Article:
We turned discussion into action and a year later we launched the Vega brand in Canada and then in the United States the following year. As Vega continued to grow, Charles hired a staff and moved into a larger office. Once Vega developed a following, naturally the staff required to handle the demand grew steadily. Understanding the link between employee health, happiness, and performance, Charles equipped the new office with a state-of-the- art lunchroom. It is always stocked with fresh fruit, vegetables, leafy greens, nuts, seeds, and, of course, Vega for making nutrient- packed smoothies. The lunchroom is open to all the employees; they are free to eat as much as they want throughout the work day.
In 2008, Profit magazine listed the top 100 fastest-growing Canadian companies. With Vega soon to be four years old, Sequel Naturals was listed as the eighth fastest-growing company, with a growth of 3,730 percent. While the health and happiness of Sequel employees wasn’t the only reason for this unprecedented rate of improvement, it was undeniably a contributing factor.
The fact that “health and wellness” is beginning to be viewed as something that is of economic value is vital. And, in my estimation, this will eventually prove to be what turns our society’s health around and thereby will be responsible in large part for a resurgence in personal revitalized well-being. Rightly or wrongly, we are a society that bows down to the economy, revolves around it and is altogether controlled by it, so for the economy to value our health is of great significance. For it to have a vested interest in us is a nice change. ■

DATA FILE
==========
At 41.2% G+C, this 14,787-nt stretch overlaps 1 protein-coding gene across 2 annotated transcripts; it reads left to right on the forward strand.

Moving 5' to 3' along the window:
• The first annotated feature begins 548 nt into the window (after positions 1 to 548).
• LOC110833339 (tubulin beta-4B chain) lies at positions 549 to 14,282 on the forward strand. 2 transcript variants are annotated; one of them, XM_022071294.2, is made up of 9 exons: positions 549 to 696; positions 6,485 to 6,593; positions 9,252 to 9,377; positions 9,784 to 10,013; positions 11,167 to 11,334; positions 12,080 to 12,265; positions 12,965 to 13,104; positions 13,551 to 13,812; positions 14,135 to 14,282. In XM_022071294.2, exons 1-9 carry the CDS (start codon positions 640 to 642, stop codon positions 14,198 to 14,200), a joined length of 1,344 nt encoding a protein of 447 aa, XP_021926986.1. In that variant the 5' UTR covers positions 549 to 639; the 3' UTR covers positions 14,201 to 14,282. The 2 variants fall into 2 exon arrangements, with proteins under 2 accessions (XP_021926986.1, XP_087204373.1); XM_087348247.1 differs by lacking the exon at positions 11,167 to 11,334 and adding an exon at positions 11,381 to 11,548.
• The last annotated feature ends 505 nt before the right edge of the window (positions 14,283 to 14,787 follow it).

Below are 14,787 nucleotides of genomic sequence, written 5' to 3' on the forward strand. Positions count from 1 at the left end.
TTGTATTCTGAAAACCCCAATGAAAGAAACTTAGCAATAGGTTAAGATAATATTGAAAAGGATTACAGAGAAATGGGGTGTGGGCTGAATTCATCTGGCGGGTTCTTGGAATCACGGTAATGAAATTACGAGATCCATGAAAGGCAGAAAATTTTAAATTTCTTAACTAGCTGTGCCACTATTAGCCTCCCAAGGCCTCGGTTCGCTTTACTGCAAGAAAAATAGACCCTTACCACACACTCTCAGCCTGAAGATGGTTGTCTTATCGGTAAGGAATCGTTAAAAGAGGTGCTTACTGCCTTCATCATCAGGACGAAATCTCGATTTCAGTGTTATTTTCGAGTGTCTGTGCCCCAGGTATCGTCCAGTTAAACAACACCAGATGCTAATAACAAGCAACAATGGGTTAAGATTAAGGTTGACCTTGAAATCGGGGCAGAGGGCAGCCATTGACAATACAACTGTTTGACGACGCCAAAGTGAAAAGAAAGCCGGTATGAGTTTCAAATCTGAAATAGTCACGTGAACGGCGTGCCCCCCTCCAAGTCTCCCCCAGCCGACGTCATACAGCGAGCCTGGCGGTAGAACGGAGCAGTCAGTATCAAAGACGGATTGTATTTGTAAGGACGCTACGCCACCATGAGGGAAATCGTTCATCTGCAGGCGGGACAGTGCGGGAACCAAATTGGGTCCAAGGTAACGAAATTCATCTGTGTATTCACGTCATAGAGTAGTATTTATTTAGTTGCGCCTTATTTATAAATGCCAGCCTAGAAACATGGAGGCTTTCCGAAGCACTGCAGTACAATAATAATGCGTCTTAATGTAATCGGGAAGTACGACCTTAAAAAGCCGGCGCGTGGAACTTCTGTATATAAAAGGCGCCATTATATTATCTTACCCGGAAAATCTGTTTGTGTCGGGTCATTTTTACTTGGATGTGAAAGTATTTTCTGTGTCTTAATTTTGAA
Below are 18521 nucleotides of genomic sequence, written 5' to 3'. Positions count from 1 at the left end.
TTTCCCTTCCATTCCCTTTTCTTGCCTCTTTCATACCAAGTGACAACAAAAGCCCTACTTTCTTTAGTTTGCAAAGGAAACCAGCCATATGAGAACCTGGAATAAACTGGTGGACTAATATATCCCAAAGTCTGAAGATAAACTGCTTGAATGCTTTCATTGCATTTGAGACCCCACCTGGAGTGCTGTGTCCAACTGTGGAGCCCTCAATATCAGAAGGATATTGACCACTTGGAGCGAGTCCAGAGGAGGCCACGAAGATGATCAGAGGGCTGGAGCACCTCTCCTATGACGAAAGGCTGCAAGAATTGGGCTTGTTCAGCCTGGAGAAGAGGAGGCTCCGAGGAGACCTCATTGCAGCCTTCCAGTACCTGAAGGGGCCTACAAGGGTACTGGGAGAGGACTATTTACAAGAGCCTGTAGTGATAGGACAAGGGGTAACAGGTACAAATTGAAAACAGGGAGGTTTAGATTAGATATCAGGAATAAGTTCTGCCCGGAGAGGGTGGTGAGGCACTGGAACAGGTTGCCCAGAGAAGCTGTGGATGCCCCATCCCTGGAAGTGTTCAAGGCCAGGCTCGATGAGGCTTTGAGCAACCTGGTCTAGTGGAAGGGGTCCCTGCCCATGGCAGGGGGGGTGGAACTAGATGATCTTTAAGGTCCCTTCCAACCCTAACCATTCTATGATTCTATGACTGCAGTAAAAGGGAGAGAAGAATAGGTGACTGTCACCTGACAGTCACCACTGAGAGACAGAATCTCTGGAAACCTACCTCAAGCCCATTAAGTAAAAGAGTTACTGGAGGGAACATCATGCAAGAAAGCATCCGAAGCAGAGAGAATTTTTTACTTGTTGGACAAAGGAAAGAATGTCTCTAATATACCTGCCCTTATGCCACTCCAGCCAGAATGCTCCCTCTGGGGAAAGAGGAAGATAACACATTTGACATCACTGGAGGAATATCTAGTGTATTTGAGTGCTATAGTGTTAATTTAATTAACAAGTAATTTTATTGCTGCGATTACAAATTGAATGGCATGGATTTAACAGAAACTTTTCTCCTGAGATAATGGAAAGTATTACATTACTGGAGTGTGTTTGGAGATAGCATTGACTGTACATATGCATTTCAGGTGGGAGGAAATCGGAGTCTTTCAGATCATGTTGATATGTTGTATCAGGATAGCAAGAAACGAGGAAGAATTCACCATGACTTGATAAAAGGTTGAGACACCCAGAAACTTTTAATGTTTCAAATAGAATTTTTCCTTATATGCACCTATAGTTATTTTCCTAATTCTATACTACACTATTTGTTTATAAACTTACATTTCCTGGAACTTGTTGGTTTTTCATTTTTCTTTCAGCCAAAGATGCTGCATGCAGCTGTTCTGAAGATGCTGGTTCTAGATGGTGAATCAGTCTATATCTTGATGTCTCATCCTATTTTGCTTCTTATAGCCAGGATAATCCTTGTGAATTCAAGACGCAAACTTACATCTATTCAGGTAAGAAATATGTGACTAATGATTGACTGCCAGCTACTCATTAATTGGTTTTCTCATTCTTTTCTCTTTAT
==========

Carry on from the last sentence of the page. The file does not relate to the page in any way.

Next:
Brendan Brazier is one of only a few professional athletes in the world whose diet is 100 percent plant-based. He’s a professional ironman triathlete, the bestselling author of The Thrive Diet, for more information see brendanbrazier.com.
Tuesday, December 1, 2009
Written by Preston Koerner | Jetson Green
Modcell, a company in the UK that makes prefabricated panels from straw and hemp, this year completed a two-story straw bale home on the campus of the University of Bath. The home, referred to as Balehaus@Bath, was designed by White Design. Over a year, the Balehaus will be monitored in thirty-second increments with 12 sensors inside and 66 sensor in the walls, measuring such things as thermal performance, acoustics, air tightness, and relative humidity.
The panels made by Modcell were assembled with renewable, non-toxic straw from a local farm filled in a wooden structural frame. They're 3.0 x 2.9 m and the walls are 490 mm thick.
As a result, the BaleHaus is extremely low energy -- efficient enough to meet the PassivHaus standard, although it has not received the same certification.
According to Footprint, a blog of the Architects' Journal, the estimated build cost of an 86 m2 house is £130,000. By U.S. standards at today's exchange rate, that's about $214,000 for 926 square feet.
Researchers at the University of Bath determined to experiment with straw because it can be grown locally and absorbs carbon dioxide as it grows. Thus, buildings made from straw can have a smaller footprint than those built with other materials.
Photo credits: Modcell.